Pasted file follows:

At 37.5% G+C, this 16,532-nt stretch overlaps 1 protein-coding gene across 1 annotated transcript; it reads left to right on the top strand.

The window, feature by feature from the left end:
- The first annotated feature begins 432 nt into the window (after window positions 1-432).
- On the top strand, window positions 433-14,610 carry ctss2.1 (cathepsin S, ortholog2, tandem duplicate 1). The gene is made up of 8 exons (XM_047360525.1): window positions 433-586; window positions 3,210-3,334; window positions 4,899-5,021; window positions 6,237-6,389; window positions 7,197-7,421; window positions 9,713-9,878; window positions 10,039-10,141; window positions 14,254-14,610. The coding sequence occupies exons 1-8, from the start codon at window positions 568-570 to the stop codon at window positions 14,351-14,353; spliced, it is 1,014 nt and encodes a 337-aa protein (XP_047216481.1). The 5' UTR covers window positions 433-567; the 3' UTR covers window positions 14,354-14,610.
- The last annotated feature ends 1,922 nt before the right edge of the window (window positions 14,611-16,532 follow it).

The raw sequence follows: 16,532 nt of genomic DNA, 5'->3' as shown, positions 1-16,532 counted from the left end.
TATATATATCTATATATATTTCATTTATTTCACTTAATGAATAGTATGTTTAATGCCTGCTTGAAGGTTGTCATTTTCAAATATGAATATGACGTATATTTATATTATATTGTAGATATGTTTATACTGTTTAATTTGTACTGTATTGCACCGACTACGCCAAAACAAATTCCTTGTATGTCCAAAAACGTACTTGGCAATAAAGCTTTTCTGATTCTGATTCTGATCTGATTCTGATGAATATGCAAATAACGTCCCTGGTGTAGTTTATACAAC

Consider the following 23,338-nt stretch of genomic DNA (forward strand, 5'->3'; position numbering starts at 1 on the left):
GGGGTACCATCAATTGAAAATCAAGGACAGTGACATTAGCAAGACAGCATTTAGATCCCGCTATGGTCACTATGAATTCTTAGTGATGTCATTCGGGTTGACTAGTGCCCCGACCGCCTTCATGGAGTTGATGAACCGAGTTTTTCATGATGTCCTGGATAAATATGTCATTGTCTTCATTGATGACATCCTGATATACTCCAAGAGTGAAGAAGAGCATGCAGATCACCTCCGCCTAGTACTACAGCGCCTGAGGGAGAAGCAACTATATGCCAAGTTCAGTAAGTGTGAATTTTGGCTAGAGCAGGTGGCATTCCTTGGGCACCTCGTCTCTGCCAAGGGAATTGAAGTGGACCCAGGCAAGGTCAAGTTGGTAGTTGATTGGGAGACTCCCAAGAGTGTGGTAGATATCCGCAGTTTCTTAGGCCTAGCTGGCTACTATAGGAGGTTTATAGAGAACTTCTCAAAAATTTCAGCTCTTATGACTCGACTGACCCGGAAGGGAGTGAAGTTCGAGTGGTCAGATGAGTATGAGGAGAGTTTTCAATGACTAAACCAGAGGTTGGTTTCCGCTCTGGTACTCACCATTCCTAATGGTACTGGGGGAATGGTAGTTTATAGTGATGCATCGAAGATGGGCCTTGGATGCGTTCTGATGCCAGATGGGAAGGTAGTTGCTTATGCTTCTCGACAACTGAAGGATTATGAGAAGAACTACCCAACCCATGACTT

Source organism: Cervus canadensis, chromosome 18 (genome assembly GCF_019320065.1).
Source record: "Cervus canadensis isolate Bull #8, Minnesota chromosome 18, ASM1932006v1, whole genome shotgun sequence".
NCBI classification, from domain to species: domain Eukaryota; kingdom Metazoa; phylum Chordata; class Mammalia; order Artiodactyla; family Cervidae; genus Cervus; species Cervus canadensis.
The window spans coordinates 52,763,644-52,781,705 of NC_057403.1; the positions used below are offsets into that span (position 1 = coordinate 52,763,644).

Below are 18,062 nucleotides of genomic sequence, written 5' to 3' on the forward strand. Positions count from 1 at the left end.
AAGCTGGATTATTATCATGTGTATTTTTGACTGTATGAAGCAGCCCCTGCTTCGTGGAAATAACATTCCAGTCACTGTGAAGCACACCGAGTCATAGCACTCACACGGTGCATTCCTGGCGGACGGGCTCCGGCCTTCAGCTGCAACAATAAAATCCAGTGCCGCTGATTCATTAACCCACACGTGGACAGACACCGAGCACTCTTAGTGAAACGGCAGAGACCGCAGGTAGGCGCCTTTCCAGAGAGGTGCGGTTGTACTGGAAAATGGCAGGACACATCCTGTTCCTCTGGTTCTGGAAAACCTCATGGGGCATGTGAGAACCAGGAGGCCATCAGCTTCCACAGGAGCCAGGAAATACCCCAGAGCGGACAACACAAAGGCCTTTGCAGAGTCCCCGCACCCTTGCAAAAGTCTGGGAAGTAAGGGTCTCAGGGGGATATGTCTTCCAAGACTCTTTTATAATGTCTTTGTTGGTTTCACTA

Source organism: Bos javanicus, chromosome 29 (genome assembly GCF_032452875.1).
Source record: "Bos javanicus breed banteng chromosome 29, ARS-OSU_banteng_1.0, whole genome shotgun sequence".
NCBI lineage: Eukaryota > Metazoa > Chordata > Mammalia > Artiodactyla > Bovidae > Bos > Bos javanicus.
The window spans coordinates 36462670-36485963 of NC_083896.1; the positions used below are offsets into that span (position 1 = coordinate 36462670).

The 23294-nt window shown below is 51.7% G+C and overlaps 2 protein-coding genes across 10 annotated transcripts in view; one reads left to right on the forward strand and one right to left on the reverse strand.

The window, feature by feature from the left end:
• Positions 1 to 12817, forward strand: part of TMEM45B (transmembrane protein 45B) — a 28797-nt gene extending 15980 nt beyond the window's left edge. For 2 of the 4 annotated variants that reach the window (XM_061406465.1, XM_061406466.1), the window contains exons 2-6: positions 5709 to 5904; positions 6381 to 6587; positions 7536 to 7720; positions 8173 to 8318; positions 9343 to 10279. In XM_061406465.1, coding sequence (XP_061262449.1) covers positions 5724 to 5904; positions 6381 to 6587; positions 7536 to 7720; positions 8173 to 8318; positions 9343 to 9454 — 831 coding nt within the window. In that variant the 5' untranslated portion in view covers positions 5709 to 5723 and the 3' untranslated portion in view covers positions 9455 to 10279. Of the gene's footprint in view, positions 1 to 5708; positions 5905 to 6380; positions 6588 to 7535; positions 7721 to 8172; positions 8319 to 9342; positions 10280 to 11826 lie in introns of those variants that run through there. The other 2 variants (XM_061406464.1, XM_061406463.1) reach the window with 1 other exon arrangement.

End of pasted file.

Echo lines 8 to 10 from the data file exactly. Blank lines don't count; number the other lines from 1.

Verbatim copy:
Consider the following 23,338-nt stretch of genomic DNA (forward strand, 5'->3'; position numbering starts at 1 on the left):
GGGGTACCATCAATTGAAAATCAAGGACAGTGACATTAGCAAGACAGCATTTAGATCCCGCTATGGTCACTATGAATTCTTAGTGATGTCATTCGGGTTGACTAGTGCCCCGACCGCCTTCATGGAGTTGATGAACCGAGTTTTTCATGATGTCCTGGATAAATATGTCATTGTCTTCATTGATGACATCCTGATATACTCCAAGAGTGAAGAAGAGCATGCAGATCACCTCCGCCTAGTACTACAGCGCCTGAGGGAGAAGCAACTATATGCCAAGTTCAGTAAGTGTGAATTTTGGCTAGAGCAGGTGGCATTCCTTGGGCACCTCGTCTCTGCCAAGGGAATTGAAGTGGACCCAGGCAAGGTCAAGTTGGTAGTTGATTGGGAGACTCCCAAGAGTGTGGTAGATATCCGCAGTTTCTTAGGCCTAGCTGGCTACTATAGGAGGTTTATAGAGAACTTCTCAAAAATTTCAGCTCTTATGACTCGACTGACCCGGAAGGGAGTGAAGTTCGAGTGGTCAGATGAGTATGAGGAGAGTTTTCAATGACTAAACCAGAGGTTGGTTTCCGCTCTGGTACTCACCATTCCTAATGGTACTGGGGGAATGGTAGTTTATAGTGATGCATCGAAGATGGGCCTTGGATGCGTTCTGATGCCAGATGGGAAGGTAGTTGCTTATGCTTCTCGACAACTGAAGGATTATGAGAAGAACTACCCAACCCATGACTT

Source organism: Cervus canadensis, chromosome 18 (genome assembly GCF_019320065.1).